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Effective Community Rules for Firework Use | Legal Insights Blog

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Effective Community Rules for Firework Use


While all of us here at Williams & Strohm, LLC look forward to and enjoy watching fireworks with our friends and families during the Fourth of July holiday, the close living situations in many condominiums and subdivisions typically make these communities inappropriate locations for the use of fireworks. Ohio updated its laws to allow more freedom to citizens to use fireworks within the state and boards must now take extra care to ensure they have adopted appropriate rules governing the use of fireworks within their communities.

With recent updates to its laws, Ohioans are now authorized to set off fireworks within the state during certain time periods. The details of what is allowed are set forth in O.R.C. 3743.45, which became effective on July 1, 2022. Without summarizing that provision, it is safe to say that residents in the state are sure to be letting off much stronger fireworks with more regularity than what was legally possible in the past.

The reality is that most Ohio condominiums and subdivisions are simply not appropriate locations for fireworks to be used. In the close quarters, a single spark can lead to disastrous consequences. The National Fire Protection Association (NFPA) reports that thousands of fires are started by fireworks annually, often leading to injuries, extensive property damage, and sometimes even death. Given the high density of buildings and the proximity of homes, the potential for fire spreading rapidly in these communities is significantly increased. 

Noise disturbance is another major concern. As many residents may be elderly, have young children, or need to wake up early for work, the late-night disruptions caused by fireworks are more than just a simple annoyance. They can severely disturb sleeping patterns and lead to heightened stress levels and tension among neighbors. 

Additionally, fireworks can be terrifying for animals, causing anxiety, stress, and unpredictable behavior. Reports of pets fleeing their homes in fear, and in some tragic instances, injuring themselves or getting lost, increase around times when fireworks are traditionally set off. Given all these risks and concerns, it is clear to most that these locations are not ideal locations for personal and unregulated fireworks usage.

Thankfully, most communities do not need to rely on the state to restrict firework usage, and instead, boards can and should create their own restrictions. O.R.C. 5311.081(B)(4)-(5) and O.R.C. 5312.06(D)(5), in conjunction with the typical grants of rulemaking authority that are often found in community association governing documents, will generally provide boards with ample authority to regulate the use of fireworks. Using this authority, most boards can impose restrictions on fireworks, including times and locations when they may be allowed or prohibiting them entirely in the interest of safety and harmony among residents.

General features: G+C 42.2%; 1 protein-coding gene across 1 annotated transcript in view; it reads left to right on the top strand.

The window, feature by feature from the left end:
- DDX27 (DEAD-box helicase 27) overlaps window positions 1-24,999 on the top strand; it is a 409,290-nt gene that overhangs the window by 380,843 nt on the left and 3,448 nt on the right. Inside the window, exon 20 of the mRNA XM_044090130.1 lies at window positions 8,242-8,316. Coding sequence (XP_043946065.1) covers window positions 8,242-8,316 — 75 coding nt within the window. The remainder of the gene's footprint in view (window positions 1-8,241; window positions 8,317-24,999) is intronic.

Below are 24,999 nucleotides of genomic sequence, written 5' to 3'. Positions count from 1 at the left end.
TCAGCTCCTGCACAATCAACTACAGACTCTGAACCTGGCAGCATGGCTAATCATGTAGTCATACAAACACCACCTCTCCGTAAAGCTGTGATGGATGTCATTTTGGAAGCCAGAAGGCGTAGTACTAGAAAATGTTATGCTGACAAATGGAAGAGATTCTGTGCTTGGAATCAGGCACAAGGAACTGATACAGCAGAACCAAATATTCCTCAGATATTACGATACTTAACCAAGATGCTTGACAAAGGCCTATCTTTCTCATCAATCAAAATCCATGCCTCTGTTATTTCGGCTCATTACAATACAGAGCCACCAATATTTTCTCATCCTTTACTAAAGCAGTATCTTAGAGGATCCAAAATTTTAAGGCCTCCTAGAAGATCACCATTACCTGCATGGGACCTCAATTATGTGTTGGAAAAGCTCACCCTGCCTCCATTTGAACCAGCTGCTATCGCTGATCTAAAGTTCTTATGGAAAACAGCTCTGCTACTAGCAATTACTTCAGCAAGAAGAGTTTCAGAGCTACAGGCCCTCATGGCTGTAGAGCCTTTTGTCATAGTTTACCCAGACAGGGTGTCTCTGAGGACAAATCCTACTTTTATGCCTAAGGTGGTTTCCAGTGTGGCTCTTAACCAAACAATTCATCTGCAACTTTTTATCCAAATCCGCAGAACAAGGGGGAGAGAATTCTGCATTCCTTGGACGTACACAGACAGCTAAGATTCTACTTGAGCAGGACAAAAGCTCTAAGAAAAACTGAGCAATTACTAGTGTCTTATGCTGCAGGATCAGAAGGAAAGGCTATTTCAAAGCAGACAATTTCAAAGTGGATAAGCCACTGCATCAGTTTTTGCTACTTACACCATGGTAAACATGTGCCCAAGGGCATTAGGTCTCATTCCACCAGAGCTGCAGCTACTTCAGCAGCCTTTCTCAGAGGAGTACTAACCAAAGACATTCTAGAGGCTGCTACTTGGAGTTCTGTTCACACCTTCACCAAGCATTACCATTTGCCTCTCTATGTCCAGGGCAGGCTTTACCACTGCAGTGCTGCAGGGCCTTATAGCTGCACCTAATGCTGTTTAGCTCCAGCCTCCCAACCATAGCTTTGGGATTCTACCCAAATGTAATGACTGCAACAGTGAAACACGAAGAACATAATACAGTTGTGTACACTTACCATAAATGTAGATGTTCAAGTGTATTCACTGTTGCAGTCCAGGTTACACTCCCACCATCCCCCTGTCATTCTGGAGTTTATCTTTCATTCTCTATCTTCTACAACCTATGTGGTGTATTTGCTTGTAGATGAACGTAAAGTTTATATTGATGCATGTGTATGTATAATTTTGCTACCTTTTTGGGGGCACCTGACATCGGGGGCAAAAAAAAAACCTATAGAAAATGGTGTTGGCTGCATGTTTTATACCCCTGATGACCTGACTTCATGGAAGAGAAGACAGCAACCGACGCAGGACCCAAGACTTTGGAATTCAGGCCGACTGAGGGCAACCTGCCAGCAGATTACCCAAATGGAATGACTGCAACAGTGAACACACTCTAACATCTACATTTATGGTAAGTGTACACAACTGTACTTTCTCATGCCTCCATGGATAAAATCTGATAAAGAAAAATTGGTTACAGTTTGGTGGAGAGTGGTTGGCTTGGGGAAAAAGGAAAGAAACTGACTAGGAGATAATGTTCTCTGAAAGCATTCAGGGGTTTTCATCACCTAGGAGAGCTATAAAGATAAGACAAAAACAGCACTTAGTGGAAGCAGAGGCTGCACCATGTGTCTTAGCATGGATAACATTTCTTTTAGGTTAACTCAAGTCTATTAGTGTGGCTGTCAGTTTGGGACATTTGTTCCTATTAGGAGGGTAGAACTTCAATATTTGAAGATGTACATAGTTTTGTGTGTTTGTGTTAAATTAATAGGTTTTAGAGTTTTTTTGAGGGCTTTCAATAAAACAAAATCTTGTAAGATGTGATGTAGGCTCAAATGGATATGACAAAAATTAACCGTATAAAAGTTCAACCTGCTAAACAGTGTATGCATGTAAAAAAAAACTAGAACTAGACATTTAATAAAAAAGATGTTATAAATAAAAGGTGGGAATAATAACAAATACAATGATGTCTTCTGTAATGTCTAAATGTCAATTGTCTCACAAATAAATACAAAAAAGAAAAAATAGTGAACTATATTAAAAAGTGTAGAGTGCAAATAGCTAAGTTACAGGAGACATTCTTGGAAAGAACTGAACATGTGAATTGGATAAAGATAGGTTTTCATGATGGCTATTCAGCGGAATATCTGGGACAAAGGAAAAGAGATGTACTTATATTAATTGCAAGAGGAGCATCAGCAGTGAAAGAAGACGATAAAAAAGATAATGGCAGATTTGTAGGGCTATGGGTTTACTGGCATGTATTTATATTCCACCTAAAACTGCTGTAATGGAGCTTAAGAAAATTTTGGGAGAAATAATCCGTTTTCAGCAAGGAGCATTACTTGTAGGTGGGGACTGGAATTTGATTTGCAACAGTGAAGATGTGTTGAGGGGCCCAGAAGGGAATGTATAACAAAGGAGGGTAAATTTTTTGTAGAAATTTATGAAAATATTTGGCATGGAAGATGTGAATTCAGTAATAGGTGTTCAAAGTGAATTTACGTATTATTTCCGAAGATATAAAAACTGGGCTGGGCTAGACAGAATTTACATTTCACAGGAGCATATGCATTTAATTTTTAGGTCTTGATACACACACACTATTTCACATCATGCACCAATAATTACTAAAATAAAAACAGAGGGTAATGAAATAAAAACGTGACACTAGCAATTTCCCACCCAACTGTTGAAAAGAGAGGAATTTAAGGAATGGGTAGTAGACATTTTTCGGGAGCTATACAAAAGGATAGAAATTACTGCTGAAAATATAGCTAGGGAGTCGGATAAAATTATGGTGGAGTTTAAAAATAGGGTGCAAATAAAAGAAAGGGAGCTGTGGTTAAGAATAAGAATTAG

A vital aspect of any rule is enforceability. It is very important to create rules that can be effectively enforced. While this is true of any rule, it is even more crucial when dealing with violations that tend to be more situational. For instance, while providing a friendly warning for most violations before proceeding to a fine is recommended, dealing with an issue like fireworks may lead to the rule being ineffective. 

If an owner knows that they can set off a box of fireworks and wake the whole neighborhood up, and will, at worst, receive a warning not to do it again, that may not dissuade an owner—especially if they likely have no plans of letting off fireworks again after the holiday has passed. A slap on the wrist may not make someone think twice about launching an exploding rocket. But the imposition of an enforcement assessment of $500.00 is much more likely to gain compliance. Thus, boards may wish to create rules that carry more immediate and substantial penalties when dealing with these disruptive activities.

Regulating firework use is a great example of an area that is a suitable use of the board’s rulemaking authority. There are many issues that we have helped our clients address through the creation and adoption of well-written rules. If your community would like help addressing this issue or determine if your community’s rules can be improved in any way, please reach out to one of the attorneys at Williams & Strohm, LLC at (614) 228-0207.

Jesse Kanitz

Jesse Kanitz

Mr. Kanitz has been practicing law since 2008 with experience in civil litigation, creditor’s rights, landlord/tenant, and otherwise representing clients in a wide array of matters, including zoning issues affecting community associations. Read Jesse Kanitz's full bio.